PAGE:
These poignant words frame April Kirkwood’s book Big Girls Do Cry: My Love Affair with Frankie Valli. Kirkwood writes with raw honesty as she holds up a mirror to her life, recounting her long-term relationship with musical icon Frankie Valli as well as other relationships that helped shape her life. The book is a fascinating, often painful journey of a woman born and bred with Midwestern sensibilities who meets Valli at a very young age and quickly discovers that her heart and her destiny is linked to the famous singer. It is the life of a fractured fairytale. However, Kirkwood demonstrates the resiliency of the human spirit to survive despite life’s hard knocks. She understands the thrill and pain of living life in a fishbowl. While her book tells the story of a bygone era, the emotions and experiences that she relates is also a reflection of today’s society.
Writing in the first person, Kirkwood’ s story begins from a place of innocence: as a young child, she first meets Frankie Valli. Instantly, she is enamored by his music and the aura that surrounds him. Growing up on a farm with strong-willed women (who she dubs her “dream team”) her mother Beverly, Grandma Kata and Aunt Ginny, Kirkwood’s life is a search for perfection. She excels on the beauty pageant circuit. However, this is the burden of fulfilling her mother’s dreams. As Kirkwood writes, ” my family was made of strong-willed women…I was bred to bring home victory much like Seabiscuit.” She may have been admired, but her pageant victories kept her isolated from her peers and seemed to sentence her to a lonely, friendless childhood. The one constant in her life was Valli and her desire to become a part of his world.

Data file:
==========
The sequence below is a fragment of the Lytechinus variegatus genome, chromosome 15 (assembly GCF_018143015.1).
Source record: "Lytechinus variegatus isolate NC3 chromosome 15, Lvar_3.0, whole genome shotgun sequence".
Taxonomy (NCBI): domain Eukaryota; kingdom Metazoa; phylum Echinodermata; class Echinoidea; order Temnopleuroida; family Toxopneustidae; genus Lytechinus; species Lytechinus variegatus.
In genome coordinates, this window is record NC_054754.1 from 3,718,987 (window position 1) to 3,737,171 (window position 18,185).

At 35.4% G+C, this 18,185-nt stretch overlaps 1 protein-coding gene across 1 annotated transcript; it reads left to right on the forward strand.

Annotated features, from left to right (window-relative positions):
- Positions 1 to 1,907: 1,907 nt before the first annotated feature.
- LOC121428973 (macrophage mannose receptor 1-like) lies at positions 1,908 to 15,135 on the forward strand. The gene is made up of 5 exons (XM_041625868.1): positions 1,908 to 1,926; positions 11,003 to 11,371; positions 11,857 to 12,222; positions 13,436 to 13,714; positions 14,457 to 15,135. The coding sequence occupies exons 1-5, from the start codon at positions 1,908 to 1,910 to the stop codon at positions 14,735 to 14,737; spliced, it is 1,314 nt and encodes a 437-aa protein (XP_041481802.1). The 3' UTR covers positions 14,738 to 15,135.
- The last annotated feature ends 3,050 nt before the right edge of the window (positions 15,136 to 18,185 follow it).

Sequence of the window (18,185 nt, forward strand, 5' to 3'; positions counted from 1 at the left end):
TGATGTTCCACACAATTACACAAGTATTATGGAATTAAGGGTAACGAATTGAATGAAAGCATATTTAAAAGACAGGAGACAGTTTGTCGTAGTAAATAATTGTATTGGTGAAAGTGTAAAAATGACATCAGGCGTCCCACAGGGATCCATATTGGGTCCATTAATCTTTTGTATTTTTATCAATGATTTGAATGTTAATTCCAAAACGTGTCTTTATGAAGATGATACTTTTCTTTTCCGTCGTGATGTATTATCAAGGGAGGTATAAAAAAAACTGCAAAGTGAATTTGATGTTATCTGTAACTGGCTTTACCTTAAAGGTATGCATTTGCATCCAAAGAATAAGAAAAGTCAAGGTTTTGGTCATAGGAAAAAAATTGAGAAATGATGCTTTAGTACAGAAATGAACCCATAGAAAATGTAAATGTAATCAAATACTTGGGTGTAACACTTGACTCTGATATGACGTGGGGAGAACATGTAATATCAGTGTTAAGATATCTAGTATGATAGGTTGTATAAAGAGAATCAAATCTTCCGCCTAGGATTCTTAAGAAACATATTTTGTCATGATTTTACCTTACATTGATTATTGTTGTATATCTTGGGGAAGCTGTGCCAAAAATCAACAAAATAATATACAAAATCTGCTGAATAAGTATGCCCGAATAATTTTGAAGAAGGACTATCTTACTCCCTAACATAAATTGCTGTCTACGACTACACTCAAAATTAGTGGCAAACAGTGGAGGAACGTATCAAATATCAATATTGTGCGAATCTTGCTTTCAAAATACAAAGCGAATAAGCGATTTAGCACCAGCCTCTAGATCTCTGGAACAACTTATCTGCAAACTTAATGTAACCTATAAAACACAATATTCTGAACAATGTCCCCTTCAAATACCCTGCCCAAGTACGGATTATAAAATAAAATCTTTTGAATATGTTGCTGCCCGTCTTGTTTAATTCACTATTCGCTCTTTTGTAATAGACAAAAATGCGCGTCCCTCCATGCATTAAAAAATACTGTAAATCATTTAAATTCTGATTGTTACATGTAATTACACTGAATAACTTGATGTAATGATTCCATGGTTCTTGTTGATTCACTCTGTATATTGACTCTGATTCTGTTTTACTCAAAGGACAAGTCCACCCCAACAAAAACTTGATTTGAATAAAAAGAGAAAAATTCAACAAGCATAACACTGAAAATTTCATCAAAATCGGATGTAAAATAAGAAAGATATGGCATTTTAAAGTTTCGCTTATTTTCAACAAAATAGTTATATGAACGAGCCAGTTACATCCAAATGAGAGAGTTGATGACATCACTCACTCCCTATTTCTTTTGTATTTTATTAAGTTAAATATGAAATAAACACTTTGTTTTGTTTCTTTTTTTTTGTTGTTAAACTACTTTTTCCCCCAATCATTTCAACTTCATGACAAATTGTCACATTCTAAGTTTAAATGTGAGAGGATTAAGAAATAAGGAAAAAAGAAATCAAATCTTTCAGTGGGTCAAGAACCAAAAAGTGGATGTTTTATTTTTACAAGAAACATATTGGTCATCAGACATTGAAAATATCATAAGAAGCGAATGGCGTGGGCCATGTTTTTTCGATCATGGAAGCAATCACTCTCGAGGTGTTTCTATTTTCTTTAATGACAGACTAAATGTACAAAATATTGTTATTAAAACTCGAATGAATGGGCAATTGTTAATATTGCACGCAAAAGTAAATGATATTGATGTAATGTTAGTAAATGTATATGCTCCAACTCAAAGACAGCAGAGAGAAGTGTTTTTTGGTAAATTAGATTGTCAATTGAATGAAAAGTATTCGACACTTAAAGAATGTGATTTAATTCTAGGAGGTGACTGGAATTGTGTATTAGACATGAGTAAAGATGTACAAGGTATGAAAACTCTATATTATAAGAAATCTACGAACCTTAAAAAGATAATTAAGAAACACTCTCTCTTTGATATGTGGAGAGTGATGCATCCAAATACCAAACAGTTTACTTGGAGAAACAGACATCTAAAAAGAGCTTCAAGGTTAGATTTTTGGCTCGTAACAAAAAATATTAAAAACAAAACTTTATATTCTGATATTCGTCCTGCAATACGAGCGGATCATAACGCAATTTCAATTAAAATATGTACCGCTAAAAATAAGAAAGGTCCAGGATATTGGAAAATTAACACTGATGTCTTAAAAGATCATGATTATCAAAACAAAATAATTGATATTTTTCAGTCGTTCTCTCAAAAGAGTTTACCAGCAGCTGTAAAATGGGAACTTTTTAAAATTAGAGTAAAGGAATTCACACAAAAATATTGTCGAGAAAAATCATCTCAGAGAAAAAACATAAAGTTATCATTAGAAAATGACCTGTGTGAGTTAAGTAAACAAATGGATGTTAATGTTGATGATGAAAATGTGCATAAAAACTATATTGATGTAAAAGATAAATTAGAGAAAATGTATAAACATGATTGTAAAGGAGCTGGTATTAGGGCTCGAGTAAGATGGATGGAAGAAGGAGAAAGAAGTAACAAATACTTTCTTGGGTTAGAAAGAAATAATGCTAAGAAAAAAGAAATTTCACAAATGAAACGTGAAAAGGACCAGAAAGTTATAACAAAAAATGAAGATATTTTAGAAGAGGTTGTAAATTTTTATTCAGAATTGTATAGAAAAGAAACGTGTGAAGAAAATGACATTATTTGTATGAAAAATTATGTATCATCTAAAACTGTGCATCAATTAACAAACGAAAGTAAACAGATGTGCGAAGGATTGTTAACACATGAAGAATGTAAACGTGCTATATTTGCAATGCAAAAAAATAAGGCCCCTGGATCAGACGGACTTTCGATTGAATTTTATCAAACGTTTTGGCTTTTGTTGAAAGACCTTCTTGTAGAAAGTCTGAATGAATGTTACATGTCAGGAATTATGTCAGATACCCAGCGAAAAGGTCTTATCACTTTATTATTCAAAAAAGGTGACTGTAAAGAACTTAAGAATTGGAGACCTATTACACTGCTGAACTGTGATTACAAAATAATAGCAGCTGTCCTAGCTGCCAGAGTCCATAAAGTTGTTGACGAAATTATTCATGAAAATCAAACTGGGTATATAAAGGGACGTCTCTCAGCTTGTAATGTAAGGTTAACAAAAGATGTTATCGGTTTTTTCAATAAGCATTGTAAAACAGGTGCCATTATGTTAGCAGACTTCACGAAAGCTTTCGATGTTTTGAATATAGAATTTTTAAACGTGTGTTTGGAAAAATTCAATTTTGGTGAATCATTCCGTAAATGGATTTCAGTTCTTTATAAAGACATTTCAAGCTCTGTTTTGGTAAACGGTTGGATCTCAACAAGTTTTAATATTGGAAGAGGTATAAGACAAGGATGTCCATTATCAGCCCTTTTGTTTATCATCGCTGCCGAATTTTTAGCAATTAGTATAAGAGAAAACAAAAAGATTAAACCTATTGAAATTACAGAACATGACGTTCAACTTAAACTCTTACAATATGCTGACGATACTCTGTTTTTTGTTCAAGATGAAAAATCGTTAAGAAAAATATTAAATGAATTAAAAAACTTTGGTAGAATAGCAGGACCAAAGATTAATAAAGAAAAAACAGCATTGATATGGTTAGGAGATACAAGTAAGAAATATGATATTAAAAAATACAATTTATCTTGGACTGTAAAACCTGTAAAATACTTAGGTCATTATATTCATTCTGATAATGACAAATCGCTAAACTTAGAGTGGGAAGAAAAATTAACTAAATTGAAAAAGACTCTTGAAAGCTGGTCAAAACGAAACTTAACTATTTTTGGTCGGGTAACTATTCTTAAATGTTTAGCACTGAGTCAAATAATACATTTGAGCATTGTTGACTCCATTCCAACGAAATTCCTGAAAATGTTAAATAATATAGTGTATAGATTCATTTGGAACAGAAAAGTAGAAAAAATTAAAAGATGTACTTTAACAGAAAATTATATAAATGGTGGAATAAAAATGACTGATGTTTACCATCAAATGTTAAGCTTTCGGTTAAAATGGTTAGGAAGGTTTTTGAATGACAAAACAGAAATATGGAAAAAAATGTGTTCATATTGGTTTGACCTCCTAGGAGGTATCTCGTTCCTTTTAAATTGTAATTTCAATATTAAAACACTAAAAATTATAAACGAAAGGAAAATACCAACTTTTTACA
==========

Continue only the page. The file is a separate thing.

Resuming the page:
In addition, Kirkwood’s relationship with her late mother was complicated. Describing her mother as the “Queen Bee,” Kirkwood writes about her mother’s authoritative personality and cites instances where her mother’s words were difficult to hear. However, she acknowledges her mother’s love for her.
Big Girls Do Cry will strike an emotional chord with the reader. It is examination of the human condition, those feelings that weave within the core of our being: love, pain, regret, insecurity. At times, the reader will get the impression that Kirkwood’s story was a painful, yet necessary story to write. Consequently, there’s a lingering understanding and appreciation by the reader for the book’s brutal honesty. It is a story of learning to love ourselves so that we can fully understand and give true love to others. It is a book that I would recommend people to read.